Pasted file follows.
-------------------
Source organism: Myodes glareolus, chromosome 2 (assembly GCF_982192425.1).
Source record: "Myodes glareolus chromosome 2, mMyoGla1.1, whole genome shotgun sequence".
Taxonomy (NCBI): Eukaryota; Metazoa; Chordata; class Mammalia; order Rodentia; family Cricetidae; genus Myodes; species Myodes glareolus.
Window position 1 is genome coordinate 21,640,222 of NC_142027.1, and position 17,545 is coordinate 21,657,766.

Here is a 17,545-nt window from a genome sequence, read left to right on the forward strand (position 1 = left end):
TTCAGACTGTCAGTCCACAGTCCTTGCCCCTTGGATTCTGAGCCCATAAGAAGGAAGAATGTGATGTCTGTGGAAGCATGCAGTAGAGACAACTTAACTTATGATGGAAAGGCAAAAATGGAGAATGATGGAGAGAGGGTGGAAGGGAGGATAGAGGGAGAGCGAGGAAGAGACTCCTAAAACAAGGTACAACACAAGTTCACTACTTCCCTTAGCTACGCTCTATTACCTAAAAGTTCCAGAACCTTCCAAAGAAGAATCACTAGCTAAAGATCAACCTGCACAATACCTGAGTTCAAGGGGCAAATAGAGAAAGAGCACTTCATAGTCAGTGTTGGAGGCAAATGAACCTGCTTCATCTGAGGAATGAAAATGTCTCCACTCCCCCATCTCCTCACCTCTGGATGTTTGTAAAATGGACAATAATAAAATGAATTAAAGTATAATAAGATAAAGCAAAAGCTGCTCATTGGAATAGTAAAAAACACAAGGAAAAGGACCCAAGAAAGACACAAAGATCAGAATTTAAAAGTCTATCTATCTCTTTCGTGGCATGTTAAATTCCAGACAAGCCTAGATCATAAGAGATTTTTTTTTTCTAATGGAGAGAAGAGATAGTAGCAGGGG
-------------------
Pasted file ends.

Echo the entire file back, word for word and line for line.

Source organism: Myodes glareolus, chromosome 2 (assembly GCF_982192425.1).
Source record: "Myodes glareolus chromosome 2, mMyoGla1.1, whole genome shotgun sequence".
Taxonomy (NCBI): Eukaryota; Metazoa; Chordata; class Mammalia; order Rodentia; family Cricetidae; genus Myodes; species Myodes glareolus.
Window position 1 is genome coordinate 21,640,222 of NC_142027.1, and position 17,545 is coordinate 21,657,766.

Here is a 17,545-nt window from a genome sequence, read left to right on the forward strand (position 1 = left end):
TTCAGACTGTCAGTCCACAGTCCTTGCCCCTTGGATTCTGAGCCCATAAGAAGGAAGAATGTGATGTCTGTGGAAGCATGCAGTAGAGACAACTTAACTTATGATGGAAAGGCAAAAATGGAGAATGATGGAGAGAGGGTGGAAGGGAGGATAGAGGGAGAGCGAGGAAGAGACTCCTAAAACAAGGTACAACACAAGTTCACTACTTCCCTTAGCTACGCTCTATTACCTAAAAGTTCCAGAACCTTCCAAAGAAGAATCACTAGCTAAAGATCAACCTGCACAATACCTGAGTTCAAGGGGCAAATAGAGAAAGAGCACTTCATAGTCAGTGTTGGAGGCAAATGAACCTGCTTCATCTGAGGAATGAAAATGTCTCCACTCCCCCATCTCCTCACCTCTGGATGTTTGTAAAATGGACAATAATAAAATGAATTAAAGTATAATAAGATAAAGCAAAAGCTGCTCATTGGAATAGTAAAAAACACAAGGAAAAGGACCCAAGAAAGACACAAAGATCAGAATTTAAAAGTCTATCTATCTCTTTCGTGGCATGTTAAATTCCAGACAAGCCTAGATCATAAGAGATTTTTTTTTTCTAATGGAGAGAAGAGATAGTAGCAGGGG